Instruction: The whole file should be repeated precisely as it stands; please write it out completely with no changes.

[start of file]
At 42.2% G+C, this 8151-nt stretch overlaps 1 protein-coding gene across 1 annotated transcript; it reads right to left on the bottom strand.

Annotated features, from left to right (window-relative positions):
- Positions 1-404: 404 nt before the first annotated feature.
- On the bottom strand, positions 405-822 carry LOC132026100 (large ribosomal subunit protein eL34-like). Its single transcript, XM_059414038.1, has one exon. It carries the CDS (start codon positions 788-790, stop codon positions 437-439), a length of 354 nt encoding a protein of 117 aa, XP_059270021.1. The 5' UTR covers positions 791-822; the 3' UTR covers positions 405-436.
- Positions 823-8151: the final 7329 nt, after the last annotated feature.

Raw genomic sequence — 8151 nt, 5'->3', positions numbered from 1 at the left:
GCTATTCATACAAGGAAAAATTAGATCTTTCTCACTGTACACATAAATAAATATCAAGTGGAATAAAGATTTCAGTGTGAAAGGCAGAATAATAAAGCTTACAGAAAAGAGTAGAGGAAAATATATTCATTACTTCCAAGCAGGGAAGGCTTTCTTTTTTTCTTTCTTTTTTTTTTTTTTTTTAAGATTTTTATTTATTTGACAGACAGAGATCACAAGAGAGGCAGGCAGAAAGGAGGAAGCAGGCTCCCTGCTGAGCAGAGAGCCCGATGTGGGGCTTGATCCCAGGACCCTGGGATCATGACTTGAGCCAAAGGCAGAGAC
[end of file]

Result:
At 42.2% G+C, this 8151-nt stretch overlaps 1 protein-coding gene across 1 annotated transcript; it reads right to left on the bottom strand.

Annotated features, from left to right (window-relative positions):
- Positions 1-404: 404 nt before the first annotated feature.
- On the bottom strand, positions 405-822 carry LOC132026100 (large ribosomal subunit protein eL34-like). Its single transcript, XM_059414038.1, has one exon. It carries the CDS (start codon positions 788-790, stop codon positions 437-439), a length of 354 nt encoding a protein of 117 aa, XP_059270021.1. The 5' UTR covers positions 791-822; the 3' UTR covers positions 405-436.
- Positions 823-8151: the final 7329 nt, after the last annotated feature.

Raw genomic sequence — 8151 nt, 5'->3', positions numbered from 1 at the left:
GCTATTCATACAAGGAAAAATTAGATCTTTCTCACTGTACACATAAATAAATATCAAGTGGAATAAAGATTTCAGTGTGAAAGGCAGAATAATAAAGCTTACAGAAAAGAGTAGAGGAAAATATATTCATTACTTCCAAGCAGGGAAGGCTTTCTTTTTTTCTTTCTTTTTTTTTTTTTTTTTAAGATTTTTATTTATTTGACAGACAGAGATCACAAGAGAGGCAGGCAGAAAGGAGGAAGCAGGCTCCCTGCTGAGCAGAGAGCCCGATGTGGGGCTTGATCCCAGGACCCTGGGATCATGACTTGAGCCAAAGGCAGAGAC